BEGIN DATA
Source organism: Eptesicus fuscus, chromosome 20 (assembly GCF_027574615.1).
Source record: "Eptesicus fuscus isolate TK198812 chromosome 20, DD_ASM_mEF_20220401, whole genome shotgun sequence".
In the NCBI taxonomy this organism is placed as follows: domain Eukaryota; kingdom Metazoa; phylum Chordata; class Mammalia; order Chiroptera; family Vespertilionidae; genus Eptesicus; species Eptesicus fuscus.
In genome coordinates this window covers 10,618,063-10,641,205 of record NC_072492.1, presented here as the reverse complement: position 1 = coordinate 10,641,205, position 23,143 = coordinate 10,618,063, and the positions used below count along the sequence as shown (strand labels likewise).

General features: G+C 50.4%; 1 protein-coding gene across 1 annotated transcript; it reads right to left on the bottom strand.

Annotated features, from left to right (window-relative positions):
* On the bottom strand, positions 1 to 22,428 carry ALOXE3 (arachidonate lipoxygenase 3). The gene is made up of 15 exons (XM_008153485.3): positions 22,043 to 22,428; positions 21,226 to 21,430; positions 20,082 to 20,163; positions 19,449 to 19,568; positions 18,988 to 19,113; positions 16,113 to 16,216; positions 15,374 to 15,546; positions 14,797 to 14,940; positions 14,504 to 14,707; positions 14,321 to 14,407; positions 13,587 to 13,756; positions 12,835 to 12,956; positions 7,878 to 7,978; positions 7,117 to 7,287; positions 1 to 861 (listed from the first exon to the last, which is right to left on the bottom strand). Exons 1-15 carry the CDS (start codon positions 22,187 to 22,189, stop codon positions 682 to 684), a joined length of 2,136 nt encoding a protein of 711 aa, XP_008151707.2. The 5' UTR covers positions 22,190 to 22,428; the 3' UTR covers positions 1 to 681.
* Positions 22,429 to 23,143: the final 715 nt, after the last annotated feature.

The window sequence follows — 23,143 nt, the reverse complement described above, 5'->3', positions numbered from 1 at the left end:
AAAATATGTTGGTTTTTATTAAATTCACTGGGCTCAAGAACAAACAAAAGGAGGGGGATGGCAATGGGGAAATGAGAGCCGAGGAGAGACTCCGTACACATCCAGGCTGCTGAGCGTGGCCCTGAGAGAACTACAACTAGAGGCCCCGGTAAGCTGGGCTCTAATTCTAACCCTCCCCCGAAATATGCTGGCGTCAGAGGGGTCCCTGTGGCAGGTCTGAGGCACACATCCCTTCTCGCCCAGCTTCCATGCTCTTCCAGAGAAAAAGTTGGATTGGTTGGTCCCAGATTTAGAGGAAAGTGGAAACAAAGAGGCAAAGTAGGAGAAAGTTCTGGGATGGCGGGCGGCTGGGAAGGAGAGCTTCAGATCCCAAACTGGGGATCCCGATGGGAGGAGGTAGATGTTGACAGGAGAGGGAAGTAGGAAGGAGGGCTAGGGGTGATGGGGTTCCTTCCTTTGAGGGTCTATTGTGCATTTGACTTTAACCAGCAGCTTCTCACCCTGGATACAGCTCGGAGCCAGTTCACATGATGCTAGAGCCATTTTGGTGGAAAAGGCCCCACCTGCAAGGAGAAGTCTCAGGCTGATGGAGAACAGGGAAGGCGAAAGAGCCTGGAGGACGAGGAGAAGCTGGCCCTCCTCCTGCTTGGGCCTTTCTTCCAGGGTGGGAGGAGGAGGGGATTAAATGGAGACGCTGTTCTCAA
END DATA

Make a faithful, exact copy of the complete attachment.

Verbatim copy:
Source organism: Eptesicus fuscus, chromosome 20 (assembly GCF_027574615.1).
Source record: "Eptesicus fuscus isolate TK198812 chromosome 20, DD_ASM_mEF_20220401, whole genome shotgun sequence".
In the NCBI taxonomy this organism is placed as follows: domain Eukaryota; kingdom Metazoa; phylum Chordata; class Mammalia; order Chiroptera; family Vespertilionidae; genus Eptesicus; species Eptesicus fuscus.
In genome coordinates this window covers 10,618,063-10,641,205 of record NC_072492.1, presented here as the reverse complement: position 1 = coordinate 10,641,205, position 23,143 = coordinate 10,618,063, and the positions used below count along the sequence as shown (strand labels likewise).

General features: G+C 50.4%; 1 protein-coding gene across 1 annotated transcript; it reads right to left on the bottom strand.

Annotated features, from left to right (window-relative positions):
* On the bottom strand, positions 1 to 22,428 carry ALOXE3 (arachidonate lipoxygenase 3). The gene is made up of 15 exons (XM_008153485.3): positions 22,043 to 22,428; positions 21,226 to 21,430; positions 20,082 to 20,163; positions 19,449 to 19,568; positions 18,988 to 19,113; positions 16,113 to 16,216; positions 15,374 to 15,546; positions 14,797 to 14,940; positions 14,504 to 14,707; positions 14,321 to 14,407; positions 13,587 to 13,756; positions 12,835 to 12,956; positions 7,878 to 7,978; positions 7,117 to 7,287; positions 1 to 861 (listed from the first exon to the last, which is right to left on the bottom strand). Exons 1-15 carry the CDS (start codon positions 22,187 to 22,189, stop codon positions 682 to 684), a joined length of 2,136 nt encoding a protein of 711 aa, XP_008151707.2. The 5' UTR covers positions 22,190 to 22,428; the 3' UTR covers positions 1 to 681.
* Positions 22,429 to 23,143: the final 715 nt, after the last annotated feature.

The window sequence follows — 23,143 nt, the reverse complement described above, 5'->3', positions numbered from 1 at the left end:
AAAATATGTTGGTTTTTATTAAATTCACTGGGCTCAAGAACAAACAAAAGGAGGGGGATGGCAATGGGGAAATGAGAGCCGAGGAGAGACTCCGTACACATCCAGGCTGCTGAGCGTGGCCCTGAGAGAACTACAACTAGAGGCCCCGGTAAGCTGGGCTCTAATTCTAACCCTCCCCCGAAATATGCTGGCGTCAGAGGGGTCCCTGTGGCAGGTCTGAGGCACACATCCCTTCTCGCCCAGCTTCCATGCTCTTCCAGAGAAAAAGTTGGATTGGTTGGTCCCAGATTTAGAGGAAAGTGGAAACAAAGAGGCAAAGTAGGAGAAAGTTCTGGGATGGCGGGCGGCTGGGAAGGAGAGCTTCAGATCCCAAACTGGGGATCCCGATGGGAGGAGGTAGATGTTGACAGGAGAGGGAAGTAGGAAGGAGGGCTAGGGGTGATGGGGTTCCTTCCTTTGAGGGTCTATTGTGCATTTGACTTTAACCAGCAGCTTCTCACCCTGGATACAGCTCGGAGCCAGTTCACATGATGCTAGAGCCATTTTGGTGGAAAAGGCCCCACCTGCAAGGAGAAGTCTCAGGCTGATGGAGAACAGGGAAGGCGAAAGAGCCTGGAGGACGAGGAGAAGCTGGCCCTCCTCCTGCTTGGGCCTTTCTTCCAGGGTGGGAGGAGGAGGGGATTAAATGGAGACGCTGTTCTCAA